5 comments:

  1. I'm sorry but I'm going to have to disagree on all of your points, given that they are all blanket statements, generalizations, and flat out wrong.

    "The GUI editor in IDE doesn't do what its supposed to do" - What is it supposed to do? Make me a sandwich? Drive me to work? Write my code for me? For creating a layout file, the visual editor in Android Studio (you didn't specify which IDE you use, so I'm going to assume its AS) is fine. Its perfectly capable of laying out elements, and setting all the properties you'll need to use on each element. Of course for some finer control it may be preferable to edit the XML manually, or if you're comfortable enough write it all yourself, but by no means do "you have to make all of the markup yourself".

    "Tonnes of markup in tens if not hundreds of files for a decent app" - Would you rather write the layouts in code? Or draw them in MSPaint and have them automagically work?

    "All the answers you see on StackOverflow can only be applied to that one Bug" -
    Not this one http://stackoverflow.com/questions/6343166/android-os-networkonmainthreadexception
    or this one http://stackoverflow.com/questions/477572/strange-out-of-memory-issue-while-loading-an-image-to-a-bitmap-object
    or this one http://stackoverflow.com/questions/151777/saving-activity-state-in-android
    or even this http://stackoverflow.com/questions/23653778/nullpointerexception-accessing-views-in-oncreate

    "You have to plan your code to work on hundreds screen sizes and aspect ratio, resolution, pixel densities, hardware components and software installed" - That's part of being a developer. Make a website, and you're dealing any potential window resolution. Make a windowed application, it better look good when resizing. Make a pc game, yep its going to run at different resolutions on different computers. If developing an application which can scale its UI is too much work for you, development probably isn't your thing.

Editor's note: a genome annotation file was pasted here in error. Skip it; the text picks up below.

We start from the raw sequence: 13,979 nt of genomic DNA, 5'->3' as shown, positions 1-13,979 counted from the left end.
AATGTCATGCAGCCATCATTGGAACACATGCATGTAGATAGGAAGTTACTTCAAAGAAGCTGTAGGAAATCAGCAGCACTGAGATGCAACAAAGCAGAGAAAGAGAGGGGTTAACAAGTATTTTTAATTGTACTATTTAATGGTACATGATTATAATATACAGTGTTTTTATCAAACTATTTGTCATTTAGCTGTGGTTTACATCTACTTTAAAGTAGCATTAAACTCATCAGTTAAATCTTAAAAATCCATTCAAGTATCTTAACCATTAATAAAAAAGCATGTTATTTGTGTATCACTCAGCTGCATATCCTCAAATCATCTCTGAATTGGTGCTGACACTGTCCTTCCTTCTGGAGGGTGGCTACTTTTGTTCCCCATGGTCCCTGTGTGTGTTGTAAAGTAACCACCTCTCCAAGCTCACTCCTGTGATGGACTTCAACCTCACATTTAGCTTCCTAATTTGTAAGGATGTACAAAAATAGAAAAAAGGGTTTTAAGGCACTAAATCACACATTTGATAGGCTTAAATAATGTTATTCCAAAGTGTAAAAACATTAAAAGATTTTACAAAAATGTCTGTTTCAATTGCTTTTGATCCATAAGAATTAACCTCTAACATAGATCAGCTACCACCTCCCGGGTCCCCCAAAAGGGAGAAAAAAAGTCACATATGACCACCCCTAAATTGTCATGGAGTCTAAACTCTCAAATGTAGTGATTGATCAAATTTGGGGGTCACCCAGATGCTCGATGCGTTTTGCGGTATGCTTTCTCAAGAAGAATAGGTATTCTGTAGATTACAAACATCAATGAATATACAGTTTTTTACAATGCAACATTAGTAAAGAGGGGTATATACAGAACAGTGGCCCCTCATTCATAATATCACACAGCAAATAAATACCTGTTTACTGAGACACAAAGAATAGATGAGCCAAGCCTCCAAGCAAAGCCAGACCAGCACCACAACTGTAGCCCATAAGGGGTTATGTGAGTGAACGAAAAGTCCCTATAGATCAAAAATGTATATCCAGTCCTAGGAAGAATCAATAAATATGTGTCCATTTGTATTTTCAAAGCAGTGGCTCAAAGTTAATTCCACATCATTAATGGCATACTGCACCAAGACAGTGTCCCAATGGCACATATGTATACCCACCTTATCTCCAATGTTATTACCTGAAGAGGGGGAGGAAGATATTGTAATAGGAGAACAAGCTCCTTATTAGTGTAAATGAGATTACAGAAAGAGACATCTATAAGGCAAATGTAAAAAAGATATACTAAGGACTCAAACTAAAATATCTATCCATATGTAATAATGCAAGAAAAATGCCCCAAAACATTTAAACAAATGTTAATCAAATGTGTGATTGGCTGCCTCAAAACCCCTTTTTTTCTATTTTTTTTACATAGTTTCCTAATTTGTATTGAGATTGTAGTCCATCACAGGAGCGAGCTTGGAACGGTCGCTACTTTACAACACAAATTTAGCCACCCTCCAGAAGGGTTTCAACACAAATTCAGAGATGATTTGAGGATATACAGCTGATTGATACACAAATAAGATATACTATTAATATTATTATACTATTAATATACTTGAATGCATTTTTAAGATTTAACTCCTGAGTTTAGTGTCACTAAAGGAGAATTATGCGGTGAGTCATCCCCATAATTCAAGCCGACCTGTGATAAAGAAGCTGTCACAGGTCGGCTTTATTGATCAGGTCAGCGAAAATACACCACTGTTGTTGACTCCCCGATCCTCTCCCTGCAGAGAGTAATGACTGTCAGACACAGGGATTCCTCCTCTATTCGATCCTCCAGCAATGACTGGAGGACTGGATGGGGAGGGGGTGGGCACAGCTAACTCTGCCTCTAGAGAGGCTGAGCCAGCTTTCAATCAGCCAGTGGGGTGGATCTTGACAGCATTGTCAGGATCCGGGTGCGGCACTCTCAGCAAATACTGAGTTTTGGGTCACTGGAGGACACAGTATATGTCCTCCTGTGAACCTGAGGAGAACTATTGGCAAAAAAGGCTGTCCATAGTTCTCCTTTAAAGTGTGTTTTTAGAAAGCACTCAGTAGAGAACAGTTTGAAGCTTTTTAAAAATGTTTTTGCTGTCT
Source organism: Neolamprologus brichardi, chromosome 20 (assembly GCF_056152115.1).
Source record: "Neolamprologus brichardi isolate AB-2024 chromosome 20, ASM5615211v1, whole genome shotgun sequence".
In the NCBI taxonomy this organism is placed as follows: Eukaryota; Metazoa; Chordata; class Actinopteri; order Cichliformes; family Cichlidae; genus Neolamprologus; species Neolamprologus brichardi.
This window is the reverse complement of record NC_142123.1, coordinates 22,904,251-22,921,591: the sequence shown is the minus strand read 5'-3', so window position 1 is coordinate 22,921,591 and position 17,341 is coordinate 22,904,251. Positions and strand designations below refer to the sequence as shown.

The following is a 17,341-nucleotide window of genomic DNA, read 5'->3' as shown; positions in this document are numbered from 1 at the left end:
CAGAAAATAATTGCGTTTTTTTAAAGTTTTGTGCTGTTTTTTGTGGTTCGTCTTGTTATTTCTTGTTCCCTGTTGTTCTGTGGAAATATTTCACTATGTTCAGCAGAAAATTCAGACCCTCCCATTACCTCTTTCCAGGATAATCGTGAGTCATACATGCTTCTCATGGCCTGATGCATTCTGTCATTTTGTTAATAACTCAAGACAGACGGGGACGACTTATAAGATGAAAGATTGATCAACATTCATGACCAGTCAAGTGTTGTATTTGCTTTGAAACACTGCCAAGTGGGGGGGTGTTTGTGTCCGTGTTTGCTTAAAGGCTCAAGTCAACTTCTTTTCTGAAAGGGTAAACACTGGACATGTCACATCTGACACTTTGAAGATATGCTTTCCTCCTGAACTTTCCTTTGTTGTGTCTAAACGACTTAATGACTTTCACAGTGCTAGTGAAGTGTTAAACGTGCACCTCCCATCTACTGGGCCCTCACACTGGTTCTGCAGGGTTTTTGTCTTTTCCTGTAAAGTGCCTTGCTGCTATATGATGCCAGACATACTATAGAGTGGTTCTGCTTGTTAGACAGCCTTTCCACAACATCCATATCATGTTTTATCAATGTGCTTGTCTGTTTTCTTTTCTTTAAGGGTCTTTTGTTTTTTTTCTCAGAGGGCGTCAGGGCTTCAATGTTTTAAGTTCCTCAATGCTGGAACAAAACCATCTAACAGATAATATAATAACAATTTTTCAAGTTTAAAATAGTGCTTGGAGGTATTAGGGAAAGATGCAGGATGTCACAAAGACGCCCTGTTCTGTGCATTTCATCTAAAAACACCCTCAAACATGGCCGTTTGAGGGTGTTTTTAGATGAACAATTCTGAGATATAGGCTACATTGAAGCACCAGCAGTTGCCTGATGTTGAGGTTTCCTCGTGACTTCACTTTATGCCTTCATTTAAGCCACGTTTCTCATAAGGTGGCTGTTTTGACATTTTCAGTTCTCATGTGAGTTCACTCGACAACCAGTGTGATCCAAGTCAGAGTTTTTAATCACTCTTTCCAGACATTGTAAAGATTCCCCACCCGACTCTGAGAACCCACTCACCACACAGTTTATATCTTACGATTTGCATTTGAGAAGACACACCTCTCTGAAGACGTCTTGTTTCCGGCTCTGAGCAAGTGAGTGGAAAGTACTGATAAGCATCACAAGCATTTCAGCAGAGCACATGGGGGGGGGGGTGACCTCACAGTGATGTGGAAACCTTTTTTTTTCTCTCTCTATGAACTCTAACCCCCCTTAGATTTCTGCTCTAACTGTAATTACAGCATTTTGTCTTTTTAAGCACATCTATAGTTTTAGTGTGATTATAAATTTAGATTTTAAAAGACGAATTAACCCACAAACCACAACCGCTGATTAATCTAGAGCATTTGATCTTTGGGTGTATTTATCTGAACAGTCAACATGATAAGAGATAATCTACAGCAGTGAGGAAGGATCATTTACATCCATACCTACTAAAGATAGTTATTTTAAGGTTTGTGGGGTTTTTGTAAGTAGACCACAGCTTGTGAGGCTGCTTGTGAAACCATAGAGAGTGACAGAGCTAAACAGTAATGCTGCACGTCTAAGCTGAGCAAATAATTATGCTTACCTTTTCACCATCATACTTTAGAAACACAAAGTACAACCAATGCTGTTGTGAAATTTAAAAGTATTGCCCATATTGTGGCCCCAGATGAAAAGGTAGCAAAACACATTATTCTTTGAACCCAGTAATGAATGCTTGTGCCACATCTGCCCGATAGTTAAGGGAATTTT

"Documentation on Android was written by and for Android platform developers, not for you guys" - I don't even know where you got this from, but I'm pretty sure it's wrong. Just in case you were checking the wrong url - its at http://developer.android.com/index.html.
    Looks pretty developer-targetted to me. The documentation is well laid out, complete, and functional. Still need more? There's always StackOverflow.

    So I don't know if you had a particularly bad experience developing an Android app, or this is just your first time developing something and was expecting "Computer write me an app that will make me $$$". But developing an Android app is like working with any other platform, some bits are a joy to work with, some bits are infuriating. However to call it "difficult" with little valid reasoning is just wrong.